Will the Gulf of Tonkin resolution be fifty years old this year? If so will the free press take a critical look at how the American voters got fooled?
Will the news stories about the century anniversary of the start of WWI tell Americans about how a little lie about the cargo on the Lucitania got them into a war thousands of miles away from the homeland?
How credible were the reassurances that the troops who took part in nuclear testing in the desert had no worries about long term effects?
A controversial topic can always be exempted from debate by labeling the issue a conspiracy theory and then all dissent must halt immediately.
The ecological damage done by Fukushima, any possible explanation of what happened to MH 370, and secret negotiations with Russia to avoid WWIII are all "off-limits" topics for journalists and so pseudo news is becoming a viable industry so that Americans can see something that can be extolled for providing an example of freedom of the press, which is always one of the defining examples used to motivate the poor and middle class to send their children off to war in places like Iraq and Afghanistan.
In a country that wants voters to be fully informed so that they can make well-informed decisions, giving controversies an automatic exemption from debate defies logic but since it is an American tradition, if you don't like it . . . go jump in the lake just like the fellow did in "The Manchurian Candidate."
Greenpeace has been asserting that the oceans of the world are littered with trash and the more false alarms that satellite photos generate for the people searching for the remains of the missing MH 370 airliner the higher the likelihood that rubes in flyover country will eventually come to the conclusion that the forecasts of impending ecological disaster could generate a preemptive response.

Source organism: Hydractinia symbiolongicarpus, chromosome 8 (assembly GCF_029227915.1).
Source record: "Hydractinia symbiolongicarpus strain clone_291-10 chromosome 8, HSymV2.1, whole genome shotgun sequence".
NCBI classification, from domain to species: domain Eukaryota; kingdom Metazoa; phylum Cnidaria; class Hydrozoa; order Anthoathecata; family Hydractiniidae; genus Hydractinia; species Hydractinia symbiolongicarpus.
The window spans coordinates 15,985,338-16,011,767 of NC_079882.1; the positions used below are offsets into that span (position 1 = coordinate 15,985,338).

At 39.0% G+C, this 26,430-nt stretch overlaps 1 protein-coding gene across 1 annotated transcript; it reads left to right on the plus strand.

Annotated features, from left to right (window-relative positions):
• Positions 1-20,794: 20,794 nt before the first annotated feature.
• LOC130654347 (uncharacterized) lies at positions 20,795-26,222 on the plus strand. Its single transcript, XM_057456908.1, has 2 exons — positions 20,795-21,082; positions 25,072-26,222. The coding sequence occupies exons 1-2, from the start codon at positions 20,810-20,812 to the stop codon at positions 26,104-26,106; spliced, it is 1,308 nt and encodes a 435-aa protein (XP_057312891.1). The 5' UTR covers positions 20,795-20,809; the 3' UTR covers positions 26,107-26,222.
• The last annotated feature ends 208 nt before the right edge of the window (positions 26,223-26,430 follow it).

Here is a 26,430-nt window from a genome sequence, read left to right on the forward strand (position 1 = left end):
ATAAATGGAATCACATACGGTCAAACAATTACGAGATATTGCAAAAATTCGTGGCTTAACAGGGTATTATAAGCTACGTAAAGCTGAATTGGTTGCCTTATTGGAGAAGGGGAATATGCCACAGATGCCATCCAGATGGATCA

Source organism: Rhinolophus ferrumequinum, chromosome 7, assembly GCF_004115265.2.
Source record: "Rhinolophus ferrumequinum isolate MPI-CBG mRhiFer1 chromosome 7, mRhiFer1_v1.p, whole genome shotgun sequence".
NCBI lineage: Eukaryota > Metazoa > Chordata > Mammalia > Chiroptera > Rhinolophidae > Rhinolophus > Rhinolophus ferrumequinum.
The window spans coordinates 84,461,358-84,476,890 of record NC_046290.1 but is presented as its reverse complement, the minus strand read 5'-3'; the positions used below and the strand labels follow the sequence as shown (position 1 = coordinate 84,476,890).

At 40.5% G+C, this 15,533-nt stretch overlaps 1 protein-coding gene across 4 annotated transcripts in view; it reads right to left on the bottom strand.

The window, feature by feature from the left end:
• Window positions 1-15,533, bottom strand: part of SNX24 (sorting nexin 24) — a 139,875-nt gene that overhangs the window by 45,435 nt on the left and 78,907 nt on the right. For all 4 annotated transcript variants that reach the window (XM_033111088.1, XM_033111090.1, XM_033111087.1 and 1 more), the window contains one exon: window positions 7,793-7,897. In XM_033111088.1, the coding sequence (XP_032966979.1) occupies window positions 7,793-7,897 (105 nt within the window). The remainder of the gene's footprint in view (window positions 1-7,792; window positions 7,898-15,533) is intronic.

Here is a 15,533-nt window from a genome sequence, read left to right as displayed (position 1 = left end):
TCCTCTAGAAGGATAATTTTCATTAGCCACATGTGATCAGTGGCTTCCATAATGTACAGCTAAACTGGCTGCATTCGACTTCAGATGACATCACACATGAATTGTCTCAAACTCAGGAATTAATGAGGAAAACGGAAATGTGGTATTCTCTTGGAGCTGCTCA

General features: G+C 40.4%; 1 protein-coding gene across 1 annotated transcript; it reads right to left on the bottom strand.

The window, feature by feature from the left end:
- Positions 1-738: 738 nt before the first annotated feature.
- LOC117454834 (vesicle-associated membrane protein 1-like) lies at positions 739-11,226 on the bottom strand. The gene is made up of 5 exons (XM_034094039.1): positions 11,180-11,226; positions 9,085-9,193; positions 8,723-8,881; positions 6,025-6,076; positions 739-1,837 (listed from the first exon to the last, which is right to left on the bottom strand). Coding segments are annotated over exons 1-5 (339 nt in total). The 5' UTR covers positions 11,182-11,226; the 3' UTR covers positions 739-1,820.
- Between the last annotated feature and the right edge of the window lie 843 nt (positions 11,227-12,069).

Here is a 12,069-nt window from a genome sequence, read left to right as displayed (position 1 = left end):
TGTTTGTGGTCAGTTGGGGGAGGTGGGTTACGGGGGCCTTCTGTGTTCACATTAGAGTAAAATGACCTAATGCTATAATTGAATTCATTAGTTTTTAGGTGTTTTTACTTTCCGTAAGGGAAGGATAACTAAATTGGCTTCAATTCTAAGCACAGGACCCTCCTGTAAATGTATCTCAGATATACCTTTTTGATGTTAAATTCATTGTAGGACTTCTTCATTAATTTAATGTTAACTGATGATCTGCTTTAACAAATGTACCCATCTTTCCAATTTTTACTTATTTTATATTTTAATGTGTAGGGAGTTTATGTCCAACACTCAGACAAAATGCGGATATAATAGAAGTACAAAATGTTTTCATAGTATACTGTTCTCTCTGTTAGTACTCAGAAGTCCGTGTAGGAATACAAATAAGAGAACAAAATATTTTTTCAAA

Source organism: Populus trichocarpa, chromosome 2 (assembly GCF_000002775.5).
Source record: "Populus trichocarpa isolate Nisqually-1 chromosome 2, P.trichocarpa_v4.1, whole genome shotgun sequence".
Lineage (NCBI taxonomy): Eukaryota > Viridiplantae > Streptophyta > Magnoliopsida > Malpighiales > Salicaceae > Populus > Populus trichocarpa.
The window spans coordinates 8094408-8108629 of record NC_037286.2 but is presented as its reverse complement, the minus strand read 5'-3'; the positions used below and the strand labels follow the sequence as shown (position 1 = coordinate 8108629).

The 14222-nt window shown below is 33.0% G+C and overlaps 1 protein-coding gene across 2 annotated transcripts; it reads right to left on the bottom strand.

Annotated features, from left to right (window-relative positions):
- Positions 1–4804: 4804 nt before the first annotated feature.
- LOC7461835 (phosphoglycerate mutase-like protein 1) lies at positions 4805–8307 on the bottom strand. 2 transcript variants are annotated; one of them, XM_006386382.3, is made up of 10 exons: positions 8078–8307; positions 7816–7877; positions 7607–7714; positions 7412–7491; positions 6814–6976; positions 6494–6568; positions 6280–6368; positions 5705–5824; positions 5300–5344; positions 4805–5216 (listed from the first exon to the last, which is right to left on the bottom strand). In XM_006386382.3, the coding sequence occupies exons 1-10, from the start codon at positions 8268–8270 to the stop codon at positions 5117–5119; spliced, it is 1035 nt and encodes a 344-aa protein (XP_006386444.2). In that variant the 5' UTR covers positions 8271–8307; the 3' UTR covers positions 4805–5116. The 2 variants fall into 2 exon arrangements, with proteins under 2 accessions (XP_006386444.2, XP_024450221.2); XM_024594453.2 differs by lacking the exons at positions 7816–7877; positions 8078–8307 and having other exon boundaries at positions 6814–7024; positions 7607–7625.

Part of the standard Conservative response to Liberals (including the "save the whales" faction) is to question their sanity.
Conservatives expect Americans to assume that the Oceans are pristine pure and that any time any satellite photo shows some flotsam and jetsam, people must automatically exclaim: "That must be from MH 370!"
The Greenpeace movement has been dismissed by Conservatives
as a bunch of whacko altruists who make absurd claims about seeing an island of
trash in the middle of various Oceans.
If there are too many examples of false alarms in the search for the
missing airliner then there may come a time when the Greenpeace assertions
Shouldn't a Greenpeace spokesperson be getting face time on the Network News to show satellite photos of the Island of Trash and predict that the debris from MH 370 may never be found? Would a humorous "we tried to warn ya" be copasetic? (Isn't that a Sixties word?)
If the Conservative News Nabobs aren't vigilant in their mass mind control duties, the curious incident of the transponder that didn't bark may wind up being the biggest factor in a gigantic spike in the performance graph for the ubiquitous Greenpeace fundraisers who solicit funds from High Street in Fremantle to Shattuck Ave. in Berkeley CA and beyond.
The fact that the nightly exercises of excellence in propaganda (AKA the Evening News) are not mentioning the Greenpeace explanation for the false sightings indicates only two possible explanations: incompetence or deliberate planning.
If all of the nightly propaganda programs miss the obvious through incompetence, the prognosis for democracy is grim. If the error is premeditated, then expecting voluntary preventive ecological measures is irrational.
When the Triangle Shirtwaist Factory disaster occurred, business owners raised economic objections to installing fire escapes. Expecting modern capitalists to increase production costs just for (hypothetical?) extreme long range goals is unrealistic. Greed will always trump altruism in a capitalistic society.
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